Wednesday, 11 March 2009

Skimming and Learning Design

One of the common themes on my blog is the world we live in with availability of trillions of web pages, millions of people, and thousands of tools, has meant a significant and continuous change in our work literacy.  It also has an impact on Learning Design and Learning Organizations … more on this below.

Read the Whole Thing2009-horizon-cover-320?

A little bit ago I was skimming through a presentation that asked the audience whether people read the whole thing.  (Sorry, but I've forgotten where I saw this and my Better Memory strategies didn't easily find the right source.  Note to self, figure out how this could have worked.) 

Many of us are familiar with the Horizon Report for 2009, The World Is Flat, and Stephen Downes - The Future of Online Learning: Ten Years On.  And if you aren't, you should be familiar with these.worldisflat

But, how many of you who are familiar with these have read the whole thing?

In the audience, very few people read the whole thing.  I have not, but I've done a lot of Skim Dive Skim on these.

I've had this discussion before in other forms, and certainly there are a mix - some people who are much deeper readers – some skimmers.  And likely the answer is that it also depends on the topic, length of the item, the timing, and way too many other variables.  So, let's just say that we need to assume varied depth of content consumption.

This also means that a key skill is develop better memory methods that help us individually deal with the fact that we are skimming more stuff and will have an ever increasing need to quickly get back to it.

Implications for Learning Design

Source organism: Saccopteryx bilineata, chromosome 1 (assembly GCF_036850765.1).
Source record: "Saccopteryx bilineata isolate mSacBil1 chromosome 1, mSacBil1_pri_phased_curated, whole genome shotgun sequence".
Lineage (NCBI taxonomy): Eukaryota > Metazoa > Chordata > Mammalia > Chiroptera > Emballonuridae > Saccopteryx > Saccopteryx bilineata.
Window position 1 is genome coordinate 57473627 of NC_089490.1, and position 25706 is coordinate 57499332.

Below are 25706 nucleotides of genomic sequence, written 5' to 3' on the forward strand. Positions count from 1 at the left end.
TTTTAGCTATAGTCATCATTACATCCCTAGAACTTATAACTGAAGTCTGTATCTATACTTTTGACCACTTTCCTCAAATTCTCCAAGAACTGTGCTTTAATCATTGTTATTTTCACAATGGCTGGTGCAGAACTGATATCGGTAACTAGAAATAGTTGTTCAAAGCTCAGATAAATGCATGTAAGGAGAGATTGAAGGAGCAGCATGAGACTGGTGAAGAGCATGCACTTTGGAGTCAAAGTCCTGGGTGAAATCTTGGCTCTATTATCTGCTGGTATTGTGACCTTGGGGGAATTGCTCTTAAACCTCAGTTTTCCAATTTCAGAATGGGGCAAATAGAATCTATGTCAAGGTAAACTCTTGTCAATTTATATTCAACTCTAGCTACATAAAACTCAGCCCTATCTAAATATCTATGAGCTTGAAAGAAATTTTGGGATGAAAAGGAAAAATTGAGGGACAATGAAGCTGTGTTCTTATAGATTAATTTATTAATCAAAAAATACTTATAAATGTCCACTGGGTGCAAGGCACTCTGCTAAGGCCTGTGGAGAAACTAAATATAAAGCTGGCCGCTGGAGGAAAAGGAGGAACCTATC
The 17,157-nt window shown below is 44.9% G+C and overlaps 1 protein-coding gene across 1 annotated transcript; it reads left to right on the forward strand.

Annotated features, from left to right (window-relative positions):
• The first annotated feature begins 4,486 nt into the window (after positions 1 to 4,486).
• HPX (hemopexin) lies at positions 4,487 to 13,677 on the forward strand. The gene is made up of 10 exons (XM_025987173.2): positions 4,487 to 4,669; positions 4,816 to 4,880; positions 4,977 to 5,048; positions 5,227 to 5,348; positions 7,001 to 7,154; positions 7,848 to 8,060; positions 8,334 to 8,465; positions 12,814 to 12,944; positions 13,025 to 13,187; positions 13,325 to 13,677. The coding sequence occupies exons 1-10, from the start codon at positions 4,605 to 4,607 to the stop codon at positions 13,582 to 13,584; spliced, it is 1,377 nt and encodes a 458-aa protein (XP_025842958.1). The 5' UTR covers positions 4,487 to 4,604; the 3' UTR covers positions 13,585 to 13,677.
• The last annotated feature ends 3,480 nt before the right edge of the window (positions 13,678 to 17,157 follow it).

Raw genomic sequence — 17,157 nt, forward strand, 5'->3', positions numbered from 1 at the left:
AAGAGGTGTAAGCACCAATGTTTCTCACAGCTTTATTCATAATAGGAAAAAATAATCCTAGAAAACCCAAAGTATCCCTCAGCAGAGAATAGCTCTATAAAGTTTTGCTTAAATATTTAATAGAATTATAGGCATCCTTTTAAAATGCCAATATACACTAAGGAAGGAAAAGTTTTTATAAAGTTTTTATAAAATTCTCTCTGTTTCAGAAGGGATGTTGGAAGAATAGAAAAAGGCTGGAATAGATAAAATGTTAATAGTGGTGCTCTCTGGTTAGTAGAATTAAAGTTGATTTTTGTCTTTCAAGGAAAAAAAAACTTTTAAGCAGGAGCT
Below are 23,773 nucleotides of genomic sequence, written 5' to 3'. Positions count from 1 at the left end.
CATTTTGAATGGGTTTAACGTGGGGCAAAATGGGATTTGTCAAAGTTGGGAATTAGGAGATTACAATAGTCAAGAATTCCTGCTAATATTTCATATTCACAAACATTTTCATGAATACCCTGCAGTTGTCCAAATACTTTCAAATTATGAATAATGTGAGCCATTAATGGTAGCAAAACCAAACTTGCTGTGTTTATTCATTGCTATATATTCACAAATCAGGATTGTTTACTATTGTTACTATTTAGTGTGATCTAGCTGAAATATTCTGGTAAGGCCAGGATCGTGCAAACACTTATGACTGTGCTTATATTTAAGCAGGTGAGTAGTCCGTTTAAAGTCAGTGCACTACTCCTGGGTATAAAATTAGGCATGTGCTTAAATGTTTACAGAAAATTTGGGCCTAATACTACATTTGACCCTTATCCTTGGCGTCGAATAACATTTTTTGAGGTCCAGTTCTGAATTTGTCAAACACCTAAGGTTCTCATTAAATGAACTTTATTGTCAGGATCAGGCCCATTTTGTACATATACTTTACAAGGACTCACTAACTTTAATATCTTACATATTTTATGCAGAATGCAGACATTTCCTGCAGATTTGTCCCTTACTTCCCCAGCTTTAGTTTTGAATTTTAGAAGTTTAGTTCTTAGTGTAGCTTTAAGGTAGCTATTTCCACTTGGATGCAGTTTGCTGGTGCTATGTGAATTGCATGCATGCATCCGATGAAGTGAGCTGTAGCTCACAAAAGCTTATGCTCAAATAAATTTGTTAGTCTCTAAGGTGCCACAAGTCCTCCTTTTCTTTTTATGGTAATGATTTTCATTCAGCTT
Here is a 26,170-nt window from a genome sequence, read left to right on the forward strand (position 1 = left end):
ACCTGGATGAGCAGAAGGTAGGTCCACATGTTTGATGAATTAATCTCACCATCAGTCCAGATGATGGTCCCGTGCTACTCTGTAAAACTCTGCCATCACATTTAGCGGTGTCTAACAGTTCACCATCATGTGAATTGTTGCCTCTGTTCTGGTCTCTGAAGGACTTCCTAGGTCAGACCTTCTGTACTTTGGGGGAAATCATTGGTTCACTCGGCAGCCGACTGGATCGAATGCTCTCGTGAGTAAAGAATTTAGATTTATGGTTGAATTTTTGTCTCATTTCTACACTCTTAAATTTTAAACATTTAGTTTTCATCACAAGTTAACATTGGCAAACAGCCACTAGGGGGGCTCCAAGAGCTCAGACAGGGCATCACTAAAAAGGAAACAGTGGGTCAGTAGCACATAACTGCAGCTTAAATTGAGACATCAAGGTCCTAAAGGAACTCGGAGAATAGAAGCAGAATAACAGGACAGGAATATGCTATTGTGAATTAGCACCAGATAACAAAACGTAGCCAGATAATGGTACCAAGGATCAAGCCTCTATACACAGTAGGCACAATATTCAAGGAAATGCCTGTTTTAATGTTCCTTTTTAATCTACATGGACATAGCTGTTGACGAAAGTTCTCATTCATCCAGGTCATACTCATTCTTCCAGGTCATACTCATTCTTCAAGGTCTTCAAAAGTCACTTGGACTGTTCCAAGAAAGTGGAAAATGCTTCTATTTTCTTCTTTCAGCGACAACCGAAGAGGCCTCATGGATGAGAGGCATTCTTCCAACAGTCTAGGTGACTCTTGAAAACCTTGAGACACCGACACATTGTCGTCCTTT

If we know that people are likely to consume information in this way, what does it mean for Learning Design.  I've often focused more on issues of Good Writing and Write for Skimming but the reality is that the implication is bigger than that.  No one will sit through long detailed pieces of information.  They quickly tune out or quickly skim through.  Learning Design must accommodate this and I particularly believe that we should Shift from Courseware towards Reference Hybrids – put as little as possible in the courseware and provide well-organized, well-written, easily saved, easily accessed reference material.

Of course, this is assuming that Learning Organizations are still in the position of being a publisher who is pushing content to learners.

When we talk about the Long Tail Learning and Corporate Learning Long Tail and Attention Crisis, the focus is on how to help learners when you cannot possibly get in front of all the information.  Part of this is helping them to learn skills and adopt practices to make them more effective in self-serving their knowledge work and learning.

However, this is also where Learning Organizations can jump in to help by playing an aggregator role.  There's a lot of content that is likely being skimmed or even possibly is not being seen.  There's opportunity to make it more easily found and skimmable.

This is a topic I'm pretty sure I'll be revisiting quite a bit.  After all, this is pretty much the question I'm often asking:

What does Learning Design look like in a world of eLearning 2.0?

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